Not all transitions go smoothly, especially when it comes to transferring college credits. Some institutions are quite picky about which credits they accept.

Sometimes a university won’t accept another’s class credits because there is no version of the course at your new institution. For example, if you take an Intro to Literature course at your previous school, this class might not exist at your transfer school. Therefore, the new school might not transfer over those credit hours. Some universities will transfer these as miscellaneous general education credits, but you’ll have to check.

Credits must also reach a sufficiently high grade to be eligible for transfer. Most colleges require at least a C, or 70%-79%, per transferred course credit. Some might let a D, or 60%-69%, slide, but this is usually the exception and not the rule.

Moreover, many colleges won’t accept a high number of credit hours. After all, that would mean you’d completed the majority of your education at another institution. This amount is usually around 90 credit hours maximum for a bachelor’s degree transfer. Therefore, this might take you out of the running for transferring, unless you’re switching degree programs.

4. Pay Attention to Finances

Every institution has its own costs per credit hour and for fees. If you’re trying to stay in the same price range, pay attention to these rates. Investigating tuition costs and speaking to a financial aid adviser are essential steps before transferring.

Not only do credit hour prices vary among schools, but special fees such as club and required course fees may as well. Be aware that if you’re transferring to an out-of-state university, your credit hour rate will be higher than an in-state student’s. You’ll need to make sure you’re aware of these price differences.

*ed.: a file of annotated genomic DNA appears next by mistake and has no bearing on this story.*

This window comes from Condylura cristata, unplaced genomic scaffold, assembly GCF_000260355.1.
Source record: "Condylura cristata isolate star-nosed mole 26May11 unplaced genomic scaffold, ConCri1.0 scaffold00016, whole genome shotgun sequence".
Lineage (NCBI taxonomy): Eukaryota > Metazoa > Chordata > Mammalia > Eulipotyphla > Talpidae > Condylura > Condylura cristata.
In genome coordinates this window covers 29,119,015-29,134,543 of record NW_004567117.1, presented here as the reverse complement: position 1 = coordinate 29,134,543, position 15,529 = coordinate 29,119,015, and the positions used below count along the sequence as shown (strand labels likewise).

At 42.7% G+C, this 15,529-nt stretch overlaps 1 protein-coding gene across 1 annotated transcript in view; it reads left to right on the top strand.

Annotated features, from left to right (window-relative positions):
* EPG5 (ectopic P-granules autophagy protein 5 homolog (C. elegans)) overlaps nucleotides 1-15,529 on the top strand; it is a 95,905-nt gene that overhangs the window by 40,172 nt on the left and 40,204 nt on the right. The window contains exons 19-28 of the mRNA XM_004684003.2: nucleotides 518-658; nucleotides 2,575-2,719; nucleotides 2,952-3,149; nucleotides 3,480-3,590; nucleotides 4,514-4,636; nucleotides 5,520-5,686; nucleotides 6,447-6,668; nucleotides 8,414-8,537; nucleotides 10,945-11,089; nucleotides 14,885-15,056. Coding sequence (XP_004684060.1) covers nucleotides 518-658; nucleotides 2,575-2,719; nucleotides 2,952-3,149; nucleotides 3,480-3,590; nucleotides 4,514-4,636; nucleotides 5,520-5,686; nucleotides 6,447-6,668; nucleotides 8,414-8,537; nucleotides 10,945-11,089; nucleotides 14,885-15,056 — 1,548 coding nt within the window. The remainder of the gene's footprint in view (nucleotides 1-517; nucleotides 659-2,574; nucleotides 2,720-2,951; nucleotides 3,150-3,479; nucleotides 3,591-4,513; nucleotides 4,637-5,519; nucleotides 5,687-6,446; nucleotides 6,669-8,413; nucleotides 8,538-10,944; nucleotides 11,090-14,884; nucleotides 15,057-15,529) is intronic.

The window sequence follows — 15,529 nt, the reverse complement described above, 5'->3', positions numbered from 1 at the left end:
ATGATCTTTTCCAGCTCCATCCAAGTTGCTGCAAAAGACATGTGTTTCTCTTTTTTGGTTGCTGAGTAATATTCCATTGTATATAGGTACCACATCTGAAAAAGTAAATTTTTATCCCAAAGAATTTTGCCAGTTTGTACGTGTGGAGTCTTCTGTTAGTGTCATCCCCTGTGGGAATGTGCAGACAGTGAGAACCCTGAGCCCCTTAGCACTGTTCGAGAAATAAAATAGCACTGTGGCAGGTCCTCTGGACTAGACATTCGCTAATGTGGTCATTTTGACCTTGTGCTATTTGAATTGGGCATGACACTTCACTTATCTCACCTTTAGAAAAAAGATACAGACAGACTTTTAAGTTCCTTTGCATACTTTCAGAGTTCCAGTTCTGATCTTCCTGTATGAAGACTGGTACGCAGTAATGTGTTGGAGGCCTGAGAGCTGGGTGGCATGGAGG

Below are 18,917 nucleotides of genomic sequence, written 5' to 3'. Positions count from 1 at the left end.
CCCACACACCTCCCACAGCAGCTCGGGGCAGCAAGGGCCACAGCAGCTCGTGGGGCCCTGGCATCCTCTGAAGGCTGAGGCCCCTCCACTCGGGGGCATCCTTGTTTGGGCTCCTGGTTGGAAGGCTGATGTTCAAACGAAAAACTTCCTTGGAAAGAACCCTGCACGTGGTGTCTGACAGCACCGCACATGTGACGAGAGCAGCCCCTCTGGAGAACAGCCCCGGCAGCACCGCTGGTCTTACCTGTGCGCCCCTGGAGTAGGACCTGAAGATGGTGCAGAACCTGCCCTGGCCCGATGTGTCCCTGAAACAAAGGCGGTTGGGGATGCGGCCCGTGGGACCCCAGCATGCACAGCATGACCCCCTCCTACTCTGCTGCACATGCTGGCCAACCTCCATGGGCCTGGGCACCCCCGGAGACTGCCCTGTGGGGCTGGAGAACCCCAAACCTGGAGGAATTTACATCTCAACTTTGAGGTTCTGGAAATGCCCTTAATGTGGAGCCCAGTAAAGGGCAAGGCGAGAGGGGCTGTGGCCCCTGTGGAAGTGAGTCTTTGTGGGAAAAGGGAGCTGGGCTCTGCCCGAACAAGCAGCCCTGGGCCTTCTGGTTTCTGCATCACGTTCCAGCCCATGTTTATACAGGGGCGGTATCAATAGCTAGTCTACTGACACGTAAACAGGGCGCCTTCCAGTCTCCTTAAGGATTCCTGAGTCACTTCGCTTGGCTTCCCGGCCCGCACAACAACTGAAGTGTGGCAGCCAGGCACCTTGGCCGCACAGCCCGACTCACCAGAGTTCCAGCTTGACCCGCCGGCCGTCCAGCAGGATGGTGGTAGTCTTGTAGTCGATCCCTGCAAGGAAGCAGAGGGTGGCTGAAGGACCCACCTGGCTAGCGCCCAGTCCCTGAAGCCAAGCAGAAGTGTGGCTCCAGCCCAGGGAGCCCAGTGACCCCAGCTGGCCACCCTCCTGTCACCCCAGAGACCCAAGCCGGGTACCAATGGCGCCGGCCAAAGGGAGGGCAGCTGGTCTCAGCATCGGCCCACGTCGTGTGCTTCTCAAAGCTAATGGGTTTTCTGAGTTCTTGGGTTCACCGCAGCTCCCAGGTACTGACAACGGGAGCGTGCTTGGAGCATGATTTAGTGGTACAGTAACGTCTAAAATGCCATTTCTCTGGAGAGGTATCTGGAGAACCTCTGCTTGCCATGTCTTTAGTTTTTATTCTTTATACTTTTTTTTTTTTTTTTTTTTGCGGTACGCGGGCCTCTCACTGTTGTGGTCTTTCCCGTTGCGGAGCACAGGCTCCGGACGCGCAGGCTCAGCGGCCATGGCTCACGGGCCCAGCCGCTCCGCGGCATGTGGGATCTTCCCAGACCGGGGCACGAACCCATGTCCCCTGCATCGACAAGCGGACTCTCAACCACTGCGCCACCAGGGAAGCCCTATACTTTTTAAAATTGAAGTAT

Furthermore, if you have student loans, you’ll have to talk with your loan provider. Not all servicers allow funds to switch over to new schools. You might also have to resubmit your FAFSA form for the academic year. The financial aspect can get complicated, so you should get a thorough breakdown of how this works from your loan provider.

5. Investigate Campus Culture

Every college has its own atmosphere and on-campus culture. This might depend on what part of the country or state it’s located in, or whether it’s public or private. If you’re concerned about fitting in, make sure you do some digging before transferring.

To get a good understanding of a particular campus’s culture, go on a campus visit. You’ll be able to walk its sidewalks and halls, experiencing its aura. While you’re there, make a point of speaking with current students and seeing whether there are people like you.

You can also accomplish this by meeting with student organization leaders to determine if there’s an extracurricular you’d like to join. Whether a school has opportunities for you to pursue your interests and make friends could sway your decision.

Be Thorough

Before transferring to a new university, you need to be thorough in your research. Understanding the school’s expectations, financial requirements, and culture could all determine your decision to attend. Speak with everyone you can and scour catalogs and websites. Happy hunting, and good luck!